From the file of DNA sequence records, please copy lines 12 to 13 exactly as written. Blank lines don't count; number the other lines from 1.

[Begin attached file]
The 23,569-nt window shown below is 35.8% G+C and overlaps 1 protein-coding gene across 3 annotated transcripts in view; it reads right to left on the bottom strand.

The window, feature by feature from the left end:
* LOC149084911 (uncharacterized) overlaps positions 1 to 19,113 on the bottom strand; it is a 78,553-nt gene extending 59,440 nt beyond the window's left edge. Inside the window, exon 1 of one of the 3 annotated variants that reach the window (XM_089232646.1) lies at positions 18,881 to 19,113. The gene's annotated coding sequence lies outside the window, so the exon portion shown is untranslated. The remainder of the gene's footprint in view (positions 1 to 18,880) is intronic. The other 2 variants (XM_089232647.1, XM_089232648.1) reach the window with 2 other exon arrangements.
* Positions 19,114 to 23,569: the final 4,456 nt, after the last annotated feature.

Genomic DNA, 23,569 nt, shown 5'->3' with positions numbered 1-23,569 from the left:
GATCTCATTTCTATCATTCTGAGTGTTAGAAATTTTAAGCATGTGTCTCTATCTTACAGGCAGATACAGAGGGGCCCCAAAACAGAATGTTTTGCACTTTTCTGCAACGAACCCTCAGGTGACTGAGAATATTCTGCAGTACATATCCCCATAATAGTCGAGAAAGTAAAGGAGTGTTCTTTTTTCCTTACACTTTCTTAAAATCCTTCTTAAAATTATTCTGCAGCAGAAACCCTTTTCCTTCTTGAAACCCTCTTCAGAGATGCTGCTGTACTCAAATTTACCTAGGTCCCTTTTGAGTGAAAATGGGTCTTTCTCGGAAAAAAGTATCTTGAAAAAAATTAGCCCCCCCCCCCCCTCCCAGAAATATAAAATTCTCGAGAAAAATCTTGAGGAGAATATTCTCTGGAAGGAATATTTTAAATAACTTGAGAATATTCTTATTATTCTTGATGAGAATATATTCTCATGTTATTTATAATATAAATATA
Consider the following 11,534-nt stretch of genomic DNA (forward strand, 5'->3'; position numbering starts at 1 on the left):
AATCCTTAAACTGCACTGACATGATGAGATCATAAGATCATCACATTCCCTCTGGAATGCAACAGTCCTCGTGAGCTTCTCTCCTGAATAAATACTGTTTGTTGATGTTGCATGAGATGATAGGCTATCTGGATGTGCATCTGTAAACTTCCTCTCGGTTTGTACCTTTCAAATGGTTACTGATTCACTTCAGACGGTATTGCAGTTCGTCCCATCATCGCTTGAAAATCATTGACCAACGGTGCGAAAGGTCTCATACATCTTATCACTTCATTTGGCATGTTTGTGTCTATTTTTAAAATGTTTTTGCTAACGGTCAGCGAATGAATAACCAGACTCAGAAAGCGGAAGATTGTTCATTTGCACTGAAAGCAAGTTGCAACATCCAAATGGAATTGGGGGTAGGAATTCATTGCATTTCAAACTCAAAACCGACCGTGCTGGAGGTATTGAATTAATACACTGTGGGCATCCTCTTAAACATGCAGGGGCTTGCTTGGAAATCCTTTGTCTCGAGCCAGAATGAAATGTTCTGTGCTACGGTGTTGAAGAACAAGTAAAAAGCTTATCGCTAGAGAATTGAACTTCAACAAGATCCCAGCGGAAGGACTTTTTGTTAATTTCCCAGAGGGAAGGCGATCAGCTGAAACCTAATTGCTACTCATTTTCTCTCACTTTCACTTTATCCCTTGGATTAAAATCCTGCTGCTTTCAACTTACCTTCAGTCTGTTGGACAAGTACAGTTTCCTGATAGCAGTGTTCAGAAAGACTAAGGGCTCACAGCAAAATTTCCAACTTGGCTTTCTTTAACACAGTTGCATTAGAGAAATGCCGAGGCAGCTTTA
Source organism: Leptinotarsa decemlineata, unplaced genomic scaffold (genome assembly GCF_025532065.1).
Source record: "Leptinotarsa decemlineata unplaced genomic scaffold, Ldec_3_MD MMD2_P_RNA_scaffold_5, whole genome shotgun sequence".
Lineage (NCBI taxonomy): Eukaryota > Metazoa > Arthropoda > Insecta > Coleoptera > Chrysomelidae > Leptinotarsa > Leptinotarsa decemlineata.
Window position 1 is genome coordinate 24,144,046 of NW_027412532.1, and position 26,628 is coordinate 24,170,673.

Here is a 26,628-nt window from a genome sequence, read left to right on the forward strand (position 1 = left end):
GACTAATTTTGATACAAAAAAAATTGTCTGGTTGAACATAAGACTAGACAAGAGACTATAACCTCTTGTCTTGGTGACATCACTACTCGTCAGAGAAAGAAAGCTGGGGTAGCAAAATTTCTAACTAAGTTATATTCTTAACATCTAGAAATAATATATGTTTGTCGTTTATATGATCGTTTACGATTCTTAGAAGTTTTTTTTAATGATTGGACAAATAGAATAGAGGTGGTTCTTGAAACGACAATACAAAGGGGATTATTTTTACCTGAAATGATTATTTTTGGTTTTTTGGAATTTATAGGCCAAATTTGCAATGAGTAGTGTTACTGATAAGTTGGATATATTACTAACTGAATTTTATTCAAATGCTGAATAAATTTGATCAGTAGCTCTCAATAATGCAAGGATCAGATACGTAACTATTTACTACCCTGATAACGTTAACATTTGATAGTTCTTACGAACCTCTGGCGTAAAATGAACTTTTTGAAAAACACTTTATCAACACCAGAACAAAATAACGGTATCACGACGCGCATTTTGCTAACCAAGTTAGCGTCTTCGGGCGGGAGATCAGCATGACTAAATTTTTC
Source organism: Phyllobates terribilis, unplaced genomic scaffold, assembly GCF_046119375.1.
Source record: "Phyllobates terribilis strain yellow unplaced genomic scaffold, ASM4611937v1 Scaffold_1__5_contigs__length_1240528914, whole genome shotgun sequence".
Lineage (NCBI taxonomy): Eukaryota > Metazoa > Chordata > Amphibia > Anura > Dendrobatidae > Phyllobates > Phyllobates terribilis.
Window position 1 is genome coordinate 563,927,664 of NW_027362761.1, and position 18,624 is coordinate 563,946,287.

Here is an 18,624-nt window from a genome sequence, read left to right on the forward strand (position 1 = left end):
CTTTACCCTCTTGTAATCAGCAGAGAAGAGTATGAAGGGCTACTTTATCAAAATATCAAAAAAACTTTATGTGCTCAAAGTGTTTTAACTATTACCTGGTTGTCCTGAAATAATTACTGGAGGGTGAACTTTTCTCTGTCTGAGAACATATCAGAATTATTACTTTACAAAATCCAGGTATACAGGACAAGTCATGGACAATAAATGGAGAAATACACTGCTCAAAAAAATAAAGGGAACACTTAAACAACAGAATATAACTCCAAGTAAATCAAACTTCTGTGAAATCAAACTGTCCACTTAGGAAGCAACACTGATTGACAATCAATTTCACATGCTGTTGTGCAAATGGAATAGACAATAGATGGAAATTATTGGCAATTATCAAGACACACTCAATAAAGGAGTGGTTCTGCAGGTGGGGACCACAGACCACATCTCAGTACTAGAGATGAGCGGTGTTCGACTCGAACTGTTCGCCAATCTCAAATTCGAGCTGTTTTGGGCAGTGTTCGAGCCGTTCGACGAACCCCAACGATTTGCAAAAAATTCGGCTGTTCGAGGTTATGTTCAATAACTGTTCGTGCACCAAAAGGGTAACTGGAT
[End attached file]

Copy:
Window position 1 is genome coordinate 24,144,046 of NW_027412532.1, and position 26,628 is coordinate 24,170,673.

Here is a 26,628-nt window from a genome sequence, read left to right on the forward strand (position 1 = left end):